By Dustin Brown
A film producer from Long Island City pleaded guilty last week to manslaughter charges in the brutal slaying of an Afghan filmmaker he killed and dismembered in 2001, the Nassau County district attorney said.
Nathan Powell, 40, confessed in Nassau County Supreme Court June 4 to the murder of 42-year-old Jawed Wassel, a filmmaker from Afghanistan whose film Powell had produced, Nassau District Attorney Denis Dillon said.
“The defendant admitted that … he killed the victim by beating him and stabbing him twice in the back while in the defendant’s apartment in Long Island City,” Dillon said in a news release. “The defendant admitted that he then dismembered the victim’s body in an attempt to dispose of it.”
Powell pleaded guilty to first-degree manslaughter charges and agreed to accept a 20-year prison sentence in a plea deal with the district attorney, Dillon said.
He was about to go on trial on two counts of second-degree murder when he decided to plead guilty to the lesser charge.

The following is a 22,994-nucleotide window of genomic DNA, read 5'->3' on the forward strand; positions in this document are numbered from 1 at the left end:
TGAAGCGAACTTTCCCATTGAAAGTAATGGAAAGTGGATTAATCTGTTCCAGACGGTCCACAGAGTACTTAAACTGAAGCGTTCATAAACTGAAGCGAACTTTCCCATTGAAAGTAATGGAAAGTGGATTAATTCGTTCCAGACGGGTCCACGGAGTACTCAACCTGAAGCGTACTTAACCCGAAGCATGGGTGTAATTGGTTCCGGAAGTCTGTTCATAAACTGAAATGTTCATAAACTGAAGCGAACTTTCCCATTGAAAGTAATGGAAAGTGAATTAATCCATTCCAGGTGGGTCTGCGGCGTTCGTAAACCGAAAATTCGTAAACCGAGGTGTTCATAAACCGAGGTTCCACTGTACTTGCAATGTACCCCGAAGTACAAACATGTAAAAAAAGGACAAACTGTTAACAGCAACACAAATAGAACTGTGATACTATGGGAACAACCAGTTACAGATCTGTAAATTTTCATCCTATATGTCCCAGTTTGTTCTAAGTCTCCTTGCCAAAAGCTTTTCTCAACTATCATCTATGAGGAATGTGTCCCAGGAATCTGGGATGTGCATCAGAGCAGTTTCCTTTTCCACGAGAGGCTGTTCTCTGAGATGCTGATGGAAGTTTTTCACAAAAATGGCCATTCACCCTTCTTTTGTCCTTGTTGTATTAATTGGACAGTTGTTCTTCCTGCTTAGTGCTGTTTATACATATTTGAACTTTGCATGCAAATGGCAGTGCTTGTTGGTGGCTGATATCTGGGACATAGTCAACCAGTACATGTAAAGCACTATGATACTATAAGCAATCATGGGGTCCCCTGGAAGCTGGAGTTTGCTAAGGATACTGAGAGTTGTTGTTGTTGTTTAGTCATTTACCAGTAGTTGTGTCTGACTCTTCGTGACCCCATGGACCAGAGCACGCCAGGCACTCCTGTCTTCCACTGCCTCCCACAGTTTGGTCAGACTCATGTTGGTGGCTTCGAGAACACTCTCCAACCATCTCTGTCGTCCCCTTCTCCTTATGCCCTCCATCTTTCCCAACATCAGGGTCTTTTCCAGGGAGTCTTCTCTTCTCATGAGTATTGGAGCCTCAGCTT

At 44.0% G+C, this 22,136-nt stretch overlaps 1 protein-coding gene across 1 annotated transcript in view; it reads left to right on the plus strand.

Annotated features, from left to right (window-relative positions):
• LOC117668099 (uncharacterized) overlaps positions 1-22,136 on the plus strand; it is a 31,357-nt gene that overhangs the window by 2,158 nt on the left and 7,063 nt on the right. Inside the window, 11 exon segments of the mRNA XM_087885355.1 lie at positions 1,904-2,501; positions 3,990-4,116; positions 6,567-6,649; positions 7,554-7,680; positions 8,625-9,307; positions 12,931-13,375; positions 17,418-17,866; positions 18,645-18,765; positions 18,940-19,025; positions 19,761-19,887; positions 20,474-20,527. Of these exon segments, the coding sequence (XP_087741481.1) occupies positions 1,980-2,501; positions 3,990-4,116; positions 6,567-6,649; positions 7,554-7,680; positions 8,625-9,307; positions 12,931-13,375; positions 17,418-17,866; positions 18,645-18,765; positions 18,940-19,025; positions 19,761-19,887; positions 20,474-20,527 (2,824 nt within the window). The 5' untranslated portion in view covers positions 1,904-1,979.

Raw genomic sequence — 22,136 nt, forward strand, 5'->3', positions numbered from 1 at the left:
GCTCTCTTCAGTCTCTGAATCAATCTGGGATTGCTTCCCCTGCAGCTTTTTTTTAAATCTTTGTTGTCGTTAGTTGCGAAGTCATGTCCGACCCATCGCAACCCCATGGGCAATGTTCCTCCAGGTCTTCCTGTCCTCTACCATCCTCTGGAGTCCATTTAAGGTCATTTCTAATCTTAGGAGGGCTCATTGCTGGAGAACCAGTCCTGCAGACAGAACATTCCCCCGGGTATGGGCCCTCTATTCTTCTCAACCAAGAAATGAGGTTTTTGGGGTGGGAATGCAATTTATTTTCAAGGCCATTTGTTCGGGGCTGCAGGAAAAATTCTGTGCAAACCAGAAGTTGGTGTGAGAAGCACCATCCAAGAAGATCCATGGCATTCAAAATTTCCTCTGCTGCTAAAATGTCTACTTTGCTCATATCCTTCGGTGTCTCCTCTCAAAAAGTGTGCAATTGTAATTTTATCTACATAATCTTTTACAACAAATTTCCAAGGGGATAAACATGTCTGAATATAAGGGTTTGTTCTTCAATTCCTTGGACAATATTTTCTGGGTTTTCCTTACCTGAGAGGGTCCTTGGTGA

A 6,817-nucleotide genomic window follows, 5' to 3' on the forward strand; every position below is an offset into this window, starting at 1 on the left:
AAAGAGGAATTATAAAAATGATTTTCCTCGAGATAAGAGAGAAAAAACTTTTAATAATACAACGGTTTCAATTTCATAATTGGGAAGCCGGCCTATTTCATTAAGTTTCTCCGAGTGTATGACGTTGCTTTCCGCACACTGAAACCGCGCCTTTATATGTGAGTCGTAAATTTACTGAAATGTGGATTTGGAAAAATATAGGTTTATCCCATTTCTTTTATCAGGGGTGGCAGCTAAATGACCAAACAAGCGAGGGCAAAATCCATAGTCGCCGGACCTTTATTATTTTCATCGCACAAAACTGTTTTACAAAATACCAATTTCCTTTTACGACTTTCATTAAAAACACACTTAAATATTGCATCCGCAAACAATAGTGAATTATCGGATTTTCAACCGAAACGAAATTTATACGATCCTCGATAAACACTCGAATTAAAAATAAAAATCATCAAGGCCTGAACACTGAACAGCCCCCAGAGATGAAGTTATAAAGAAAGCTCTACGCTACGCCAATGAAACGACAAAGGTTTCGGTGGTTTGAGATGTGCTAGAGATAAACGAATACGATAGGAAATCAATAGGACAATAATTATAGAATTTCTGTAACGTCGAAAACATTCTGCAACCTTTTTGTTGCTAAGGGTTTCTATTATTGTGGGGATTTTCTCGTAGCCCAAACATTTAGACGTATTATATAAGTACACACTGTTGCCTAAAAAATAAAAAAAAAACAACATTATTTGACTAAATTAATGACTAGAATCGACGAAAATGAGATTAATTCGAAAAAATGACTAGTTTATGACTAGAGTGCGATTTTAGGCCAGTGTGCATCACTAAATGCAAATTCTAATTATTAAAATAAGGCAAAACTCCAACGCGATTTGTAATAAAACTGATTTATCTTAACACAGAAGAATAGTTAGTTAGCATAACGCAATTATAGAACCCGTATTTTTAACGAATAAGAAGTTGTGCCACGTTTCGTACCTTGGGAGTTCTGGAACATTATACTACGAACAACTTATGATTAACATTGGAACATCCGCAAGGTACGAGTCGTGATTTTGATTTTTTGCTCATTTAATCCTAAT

The victim’s brother, who attended last week’s hearing with other family members, told Judge Donald DeRiggi that the family supported the plea agreement and prison sentence.
Powell is scheduled to be sentenced July 7.
Wassel had written and directed an autobiographical movie called “Firedancer,” about the experience of Afghan refugees in America. But he never made it to the film’s screening in Manhattan on Oct. 3, 2001.
Powell beat and stabbed Wassel to death in his apartment at 21-07 Borden Ave. that night, then dismembered the body and attempted to dispose of it the following day, authorities said.
Officers stopped Powell near Bethpage State Park in Nassau County and searched the vehicle after noticing a shovel and two boxes with splashes of blood in the rear, police said.
Wassel’s dismembered body was uncovered in the boxes, while his head was later discovered in the refrigerator of Powell’s Long Island City residence, police said at the time.
At the time, police described the murder as a consequence of a business dispute over proceeds from the film, for which Powell was the primary investor and producer.
But Powell later said he snapped because he witnessed the Sept. 11 terrorist attacks from his apartment, an argument that would have formed the basis of his defense.
Wassel’s film was recently shown as part of the Tribeca Film Festival in Manhattan.
Reach reporter Dustin Brown by e-mail at Timesledger@aol.com or call 718-229-0300, Ext. 154.